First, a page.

Headphones Make you Deaf?

Our parents have been nagging us for years to “Take those headphones out! You’ll go deaf!” Who knew that, yet again, our parents would be right? Recently, researchers have uncovered the disastrous effects of earbuds on hearing in young adults. According to the American Osteopathic Association, 1 in every 5 teenagers will have some sort of hearing loss. That is a 30% increase in comparison to the hearing abilities of teenagers in the 1980s and 1990s. Researchers have found an almost direct link from young adult hearing loss to the advent of personal headphones.earbuds

So how does listening to music equate to eventually going deaf in later years? Mp3 players can reach decibels up to 120. This is equivalent to the noise levels at a rock concert. Teens are listening to this level of noise pollution an average of 3 hours every single day. The design of most modern earbuds allow them to sit just before the inner ear, which amplifies any sound at least 9 decibels higher than if the noise was coming from outside the ear. The high decibel causes the myelin sheaths coating the nerve endings to disintegrate. Without these coatings, the nerves cannot transport messages to the brain effectively. In turn, the brain cannot interpret the sounds into brain waves. (SOTT)

Headphone manufacturers like Apple and Samsung defend the invention claiming it’s not the machines themselves; rather, the volume at which the user plays his music. The International Journal of Audiology conducted an experiment to chart the damaging effects of personal music players on the hearing tissue. It was discovered that pain in the ear begins at 125dB, which is equivalent to the noise of a hand drill. Death of hearing tissue begins at 180dB, which is equivalent to standing 100 feet away from a jet engine for an extended period of time. These levels can be reached by regular, loud headphone use.

Dr. David A. Schlessel of Stony Brook Medicine created a chart indicating the damage that can occur after using headphones depending on duration of exposure to noise pollution.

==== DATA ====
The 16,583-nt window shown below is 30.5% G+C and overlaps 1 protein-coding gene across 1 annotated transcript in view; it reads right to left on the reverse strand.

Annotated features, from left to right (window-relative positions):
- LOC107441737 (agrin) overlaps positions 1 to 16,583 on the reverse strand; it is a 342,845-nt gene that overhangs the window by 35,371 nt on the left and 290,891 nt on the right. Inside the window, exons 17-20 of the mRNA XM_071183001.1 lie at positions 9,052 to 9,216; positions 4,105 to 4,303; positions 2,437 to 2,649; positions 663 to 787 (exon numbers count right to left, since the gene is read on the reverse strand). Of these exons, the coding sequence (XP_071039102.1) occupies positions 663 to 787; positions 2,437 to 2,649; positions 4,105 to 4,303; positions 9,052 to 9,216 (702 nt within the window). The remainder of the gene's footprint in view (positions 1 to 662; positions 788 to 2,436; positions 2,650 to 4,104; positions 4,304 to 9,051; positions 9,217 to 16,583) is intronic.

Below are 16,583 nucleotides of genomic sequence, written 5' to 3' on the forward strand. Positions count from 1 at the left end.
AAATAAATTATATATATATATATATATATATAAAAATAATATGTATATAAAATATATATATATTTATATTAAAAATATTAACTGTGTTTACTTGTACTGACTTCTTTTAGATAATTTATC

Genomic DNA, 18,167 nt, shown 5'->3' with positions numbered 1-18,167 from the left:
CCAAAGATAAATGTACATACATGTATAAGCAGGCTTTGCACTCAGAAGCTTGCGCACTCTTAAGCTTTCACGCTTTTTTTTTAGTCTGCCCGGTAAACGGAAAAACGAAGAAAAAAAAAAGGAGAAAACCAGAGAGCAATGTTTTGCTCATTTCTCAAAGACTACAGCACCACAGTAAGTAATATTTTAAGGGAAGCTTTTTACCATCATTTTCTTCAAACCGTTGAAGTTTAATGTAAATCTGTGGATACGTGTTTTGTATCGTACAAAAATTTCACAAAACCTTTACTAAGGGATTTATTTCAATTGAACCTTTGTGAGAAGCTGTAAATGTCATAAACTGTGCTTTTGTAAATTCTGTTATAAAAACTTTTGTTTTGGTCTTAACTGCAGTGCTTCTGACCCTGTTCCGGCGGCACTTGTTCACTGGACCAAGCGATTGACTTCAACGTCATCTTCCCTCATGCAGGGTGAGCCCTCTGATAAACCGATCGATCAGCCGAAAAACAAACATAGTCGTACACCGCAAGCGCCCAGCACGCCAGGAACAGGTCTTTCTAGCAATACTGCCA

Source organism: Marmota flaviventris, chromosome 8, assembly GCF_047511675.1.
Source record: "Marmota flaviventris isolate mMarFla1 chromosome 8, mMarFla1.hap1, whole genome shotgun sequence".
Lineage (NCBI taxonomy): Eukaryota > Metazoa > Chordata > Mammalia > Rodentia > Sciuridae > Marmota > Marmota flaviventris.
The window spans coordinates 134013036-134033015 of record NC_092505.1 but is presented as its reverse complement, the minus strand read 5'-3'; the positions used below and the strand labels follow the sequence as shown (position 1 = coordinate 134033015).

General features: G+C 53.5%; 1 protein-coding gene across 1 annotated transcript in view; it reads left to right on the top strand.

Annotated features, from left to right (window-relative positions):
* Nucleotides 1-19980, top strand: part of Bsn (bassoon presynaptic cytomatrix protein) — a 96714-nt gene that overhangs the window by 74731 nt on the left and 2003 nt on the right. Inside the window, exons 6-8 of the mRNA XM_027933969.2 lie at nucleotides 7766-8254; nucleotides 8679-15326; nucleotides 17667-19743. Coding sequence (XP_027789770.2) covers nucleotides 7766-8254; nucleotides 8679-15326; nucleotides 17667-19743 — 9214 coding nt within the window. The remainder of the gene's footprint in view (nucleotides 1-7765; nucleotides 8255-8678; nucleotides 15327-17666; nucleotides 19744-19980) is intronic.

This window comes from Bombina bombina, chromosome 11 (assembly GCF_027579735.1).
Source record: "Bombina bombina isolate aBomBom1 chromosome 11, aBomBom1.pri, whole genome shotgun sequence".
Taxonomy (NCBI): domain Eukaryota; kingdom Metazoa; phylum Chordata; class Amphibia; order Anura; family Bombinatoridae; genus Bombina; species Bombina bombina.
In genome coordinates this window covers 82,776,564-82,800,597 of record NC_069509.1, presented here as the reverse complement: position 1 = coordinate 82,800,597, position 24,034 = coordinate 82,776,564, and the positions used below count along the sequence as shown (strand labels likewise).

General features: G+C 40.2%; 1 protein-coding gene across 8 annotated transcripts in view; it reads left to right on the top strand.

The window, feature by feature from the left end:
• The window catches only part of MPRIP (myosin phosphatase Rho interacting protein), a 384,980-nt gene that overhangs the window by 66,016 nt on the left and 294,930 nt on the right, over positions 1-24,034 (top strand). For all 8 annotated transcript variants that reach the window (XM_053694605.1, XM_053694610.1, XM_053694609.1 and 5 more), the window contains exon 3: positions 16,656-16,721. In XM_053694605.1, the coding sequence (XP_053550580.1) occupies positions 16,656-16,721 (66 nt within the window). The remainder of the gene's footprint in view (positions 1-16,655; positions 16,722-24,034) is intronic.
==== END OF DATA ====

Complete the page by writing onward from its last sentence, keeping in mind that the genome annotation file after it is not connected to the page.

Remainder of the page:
• At 95 dB, damage will occur after four hours of exposure per day.
  • At 100 dB, damage will occur after two hours of exposure per day.
  • At 105 dB, damage will occur after one hour of exposure per day.
  • At 110 dB, damage will occur after 30 minutes of exposure per day.
  • At 115 dB, damage will occur after 15 minutes of exposure per day.
  • At 120-plus dB, damage occurs almost immediately.

So how do we prevent the younger generation from having worse hearing than our grandparents? Dr. Foy of the American Osteopathic Association prescribes using headphones at 60% full volume for a maximum of 60 minutes a day. If surrounding bystanders can hear the music from your headphones, it’s way too loud. Doctors also recommend people invest in larger, over the ear headphones to avoid the inner ear damage. In previous generations, the leading cause of hearing loss was excessive noise in the workplace. Times have changed and headphones have surged in worldwide popularity. Changing teen’s habits before drastic hearing damage will definitely be difficult. If we’re being honest, I typed this entire blog while listening to music with headphones on full blast. Oh well.baby


Other Sources:

Beltone Hearing Health

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7 thoughts on “Headphones Make you Deaf?

  1. Michael A Lupo

    As I am reading your post, I am currently lowering the volume of the music playing in my ears. Becoming deaf due to listening to music too loud is a very scary thought. It makes me wonder whether or not I have been listening to music at a safe level for all of the years that I have owned an iPod/MP3 Player. I feel that headphone companies are partly to blame for this. There is no reason they can’t restrict the maximum volume you can listen to your headphones at. A simple solution to this problem would be to first determine a safe decibel level where you don’t have to worry about blowing out your eardrums when listening to music. Then they can use this knowledge to restrict the maximum volume an iPod/MP3 player can play. This way, people who want to listen to music loud can do so without doing damage An old phone I used to own possessed a feature similar to this, however, it didn’t restrict the volume at which I could listen. It did provide a warning message that damage could be done if you continued to listen to the music at the current level. This feature can be useful if it is taken seriously. Being the dumb kid at the time, I didn’t put much thought into it. Thanks to the insight from this post, from now on if a warning message appears on my phone because I am listening to music too loud, I will turn it down. This idea is very similar to one of the articles read in class about how leaving your TV on at night can cause depression. Although there is no concrete evidence to prove this, turning off your TV before falling asleep is such a simple solution that can only benefit you, so why wouldn’t you take advantage of it. Turning down your music if it is too loud is just as simple, so from now on I will be sure to be more conscious of the decibel level I listen to music at.